Three decades ago, I spent nearly a year hanging around Trump to write his first book, “The Art of the Deal,” and got to know him very well. I spent hundreds of hours listening to him, watching him in action and interviewing him about his life. To me, none of what he has said or done over the past four months as president comes as a surprise. The way he has behaved over the past week — firing FBI Director James B. Comey, undercutting his own aides as they tried to explain the decision and disclosing sensitive information to Russian officials — is also entirely predictable.
Early on, I recognized that Trump’s sense of self-worth is forever at risk. When he feels aggrieved, he reacts impulsively and defensively, constructing a self-justifying story that doesn’t depend on facts and always directs the blame to others.
Trump’s worldview was profoundly and self-protectively shaped by his father. “I was drawn to business very early, and I was never intimidated by my father, the way most people were,” is the way I wrote it in the book. “I stood up to him, and he respected that. We had a relationship that was almost businesslike.”
To survive, I concluded from our conversations, Trump felt compelled to go to war with the world. It was a binary, zero-sum choice for him: You either dominated or you submitted. You either created and exploited fear, or you succumbed to it — as he thought his older brother had. This narrow, defensive outlook took hold at a very early age, and it never evolved. “When I look at myself in the first grade and I look at myself now,” he told a recent biographer, “I’m basically the same.” His development essentially ended in early childhood.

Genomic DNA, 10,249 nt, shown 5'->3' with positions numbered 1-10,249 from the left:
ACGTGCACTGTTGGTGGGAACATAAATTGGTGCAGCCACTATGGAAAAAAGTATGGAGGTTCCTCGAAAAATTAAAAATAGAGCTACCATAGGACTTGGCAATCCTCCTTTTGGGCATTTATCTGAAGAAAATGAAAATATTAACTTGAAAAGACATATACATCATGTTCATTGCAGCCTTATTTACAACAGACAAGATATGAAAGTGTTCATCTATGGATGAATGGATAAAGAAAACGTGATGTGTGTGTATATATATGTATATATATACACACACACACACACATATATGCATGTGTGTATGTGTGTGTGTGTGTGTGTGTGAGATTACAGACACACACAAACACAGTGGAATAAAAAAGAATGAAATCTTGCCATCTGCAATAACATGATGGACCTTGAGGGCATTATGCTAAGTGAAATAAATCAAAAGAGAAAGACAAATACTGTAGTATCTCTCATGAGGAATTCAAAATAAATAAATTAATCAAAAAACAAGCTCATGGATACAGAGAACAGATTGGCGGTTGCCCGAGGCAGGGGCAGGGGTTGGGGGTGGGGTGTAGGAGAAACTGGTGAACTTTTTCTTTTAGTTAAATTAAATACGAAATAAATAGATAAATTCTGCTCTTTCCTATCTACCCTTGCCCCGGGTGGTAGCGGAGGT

With evident pride, Trump explained to me that he was “an assertive, aggressive” kid from an early age, and that he had once punched a music teacher in the eye and was nearly expelled from elementary school for his behavior.
Like so much about Trump, who knows whether that story is true? What’s clear is that he has spent his life seeking to dominate others, whatever that requires and whatever collateral damage it creates along the way. In “The Art of the Deal,” he speaks with street-fighting relish about competing in the world of New York real estate: They are “some of the sharpest, toughest, and most vicious people in the world. I happen to love to go up against these guys, and I love to beat them.” I never sensed from Trump any guilt or contrition about anything he’d done, and he certainly never shared any misgivings publicly. From his perspective, he operated in a jungle full of predators who were forever out to get him, and he did what he must to survive.